Digitization of selling activity and sales force performance
Digitization of selling activity and sales force performance: an empirical investigation (by Devon S. Johnson and Sundar Bharadwaj, Journal of the Academy of Marketing Science, 2005)
Summarized by Patrick Stroobandt and Sander Lietaert, Vlerick Sales Centre
Digitization can be described as the creation of a technology-based capability to perform activities previously performed by human capital.
More specifically, the digitized selling capability is focussed on the development of web sites designed to provide information and product transactions with customers, replacing many routine sales force activities. The purpose is to examine the impact of digitization as a firm's selling capability on the sales force. This by pursuing two objectives:
a) Conceptualize digitization of selling activity and assess the implications
for two sales force outcomes: salesperson effectiveness and salesperson
b) Assess the effectiveness of implementation strategies to motivate
salespeople in an e-business environment.
Digitization of the selling activity
Whereas customers in certain industries would previously contact the salesperson, the advent of search engine marketing, online marketing, social media marketing and mobile marketing gives customers much more opportunities to interact with the company. As a consequence, salespeople get more time available to perform added value activities.
Two sub-processes that determine the extent to which a salesperson is likely to be disintermediated from the channel.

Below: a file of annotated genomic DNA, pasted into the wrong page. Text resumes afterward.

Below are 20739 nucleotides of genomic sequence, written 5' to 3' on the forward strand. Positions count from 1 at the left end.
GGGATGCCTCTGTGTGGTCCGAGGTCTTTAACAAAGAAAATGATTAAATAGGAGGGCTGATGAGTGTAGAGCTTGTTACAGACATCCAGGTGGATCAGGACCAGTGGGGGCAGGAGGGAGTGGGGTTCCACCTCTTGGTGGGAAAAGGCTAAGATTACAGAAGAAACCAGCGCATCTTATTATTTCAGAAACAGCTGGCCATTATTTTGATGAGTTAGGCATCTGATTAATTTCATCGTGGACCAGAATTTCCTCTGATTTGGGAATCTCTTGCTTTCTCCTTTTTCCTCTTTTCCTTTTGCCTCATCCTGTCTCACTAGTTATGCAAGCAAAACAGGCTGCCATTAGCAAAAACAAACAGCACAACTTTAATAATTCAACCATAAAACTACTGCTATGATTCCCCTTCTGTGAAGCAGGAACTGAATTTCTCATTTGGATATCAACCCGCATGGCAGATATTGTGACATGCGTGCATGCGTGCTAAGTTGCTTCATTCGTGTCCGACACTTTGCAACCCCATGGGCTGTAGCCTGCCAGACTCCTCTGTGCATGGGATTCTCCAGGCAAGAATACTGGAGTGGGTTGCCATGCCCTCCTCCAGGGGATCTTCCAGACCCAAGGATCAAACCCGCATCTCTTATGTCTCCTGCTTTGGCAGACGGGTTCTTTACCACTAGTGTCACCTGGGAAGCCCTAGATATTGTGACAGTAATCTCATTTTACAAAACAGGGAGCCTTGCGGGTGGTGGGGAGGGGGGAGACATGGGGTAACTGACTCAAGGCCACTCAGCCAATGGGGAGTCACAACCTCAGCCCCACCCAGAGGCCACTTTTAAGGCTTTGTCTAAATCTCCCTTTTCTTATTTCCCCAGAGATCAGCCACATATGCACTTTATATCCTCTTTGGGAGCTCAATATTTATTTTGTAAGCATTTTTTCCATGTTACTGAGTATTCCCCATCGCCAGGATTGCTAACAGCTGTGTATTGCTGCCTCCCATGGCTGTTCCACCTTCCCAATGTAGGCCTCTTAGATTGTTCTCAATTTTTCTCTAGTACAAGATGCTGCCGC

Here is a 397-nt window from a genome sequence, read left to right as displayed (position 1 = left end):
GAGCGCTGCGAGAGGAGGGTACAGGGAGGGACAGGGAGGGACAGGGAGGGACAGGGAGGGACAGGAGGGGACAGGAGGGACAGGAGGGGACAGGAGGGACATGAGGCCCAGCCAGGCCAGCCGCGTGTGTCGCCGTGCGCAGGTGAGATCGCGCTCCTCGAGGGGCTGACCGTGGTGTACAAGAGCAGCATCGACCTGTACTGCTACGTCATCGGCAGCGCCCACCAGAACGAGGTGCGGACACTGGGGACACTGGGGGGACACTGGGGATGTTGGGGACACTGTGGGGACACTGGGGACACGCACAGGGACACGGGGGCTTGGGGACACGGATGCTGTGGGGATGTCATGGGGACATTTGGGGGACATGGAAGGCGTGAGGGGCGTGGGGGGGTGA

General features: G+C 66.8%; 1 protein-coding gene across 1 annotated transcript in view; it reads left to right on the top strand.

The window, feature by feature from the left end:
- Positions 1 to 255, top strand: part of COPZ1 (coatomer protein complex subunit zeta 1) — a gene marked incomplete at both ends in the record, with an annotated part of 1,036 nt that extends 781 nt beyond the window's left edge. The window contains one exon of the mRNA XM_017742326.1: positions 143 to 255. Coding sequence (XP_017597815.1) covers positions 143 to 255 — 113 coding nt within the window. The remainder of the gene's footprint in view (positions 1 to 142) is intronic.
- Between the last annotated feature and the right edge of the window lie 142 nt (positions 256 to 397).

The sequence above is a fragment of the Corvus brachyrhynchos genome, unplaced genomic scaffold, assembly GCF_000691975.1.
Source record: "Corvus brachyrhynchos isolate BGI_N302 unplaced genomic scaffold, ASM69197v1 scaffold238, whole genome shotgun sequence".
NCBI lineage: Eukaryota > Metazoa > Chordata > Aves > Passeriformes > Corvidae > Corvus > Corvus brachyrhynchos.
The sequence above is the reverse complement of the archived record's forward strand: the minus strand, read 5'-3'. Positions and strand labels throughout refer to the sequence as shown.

a) The first process involves the decomposition of activities into routines
amenable to automation.
b) The second process is a sub-process of increasing complexity of
the work environment which improves salespersons' career prospects.
The trade-off between these sub-processes accounts for employee ambivalence toward digitization.
When developing a digitized channel capability, managers need to reduce salesperson ambivalence and encourage integration of the new channel into the salesperson's job.
The moderators of the effect of digitization on sales force outcomes are:
Human capital investment: Training and education needs to be given to salespeople in order to prepare them for a new environment and reduces job insecurity but it does not enhance salesperson effectiveness.
Sales force control systems: Behavior-based control systems may lead to more ineffective channel integration as opposed to outcome-based control systems. It is important that salespeople maintain a creative 'doing while learning' approach whilst integrating the new channel.
Customer-initiated change: The idea that salespeople are more likely to accept digitization when this change is customer-initiated is not supported in this study.
Competitive imitation: Firms that pursue competitor-oriented objectives might not be looking at their own capabilities and were likely to expect lower levels of profitability. Imitation also creates increased job insecurity but has no impact on salesperson effectiveness.
Digitization has the paradoxical effect of improving salesperson effectiveness and heightening job insecurity concerns. Also, managers can improve the technology-enabled multichannel capabilities of the firm by giving priority attention to human capital improvement, sales force control systems and communication of the digitization strategy.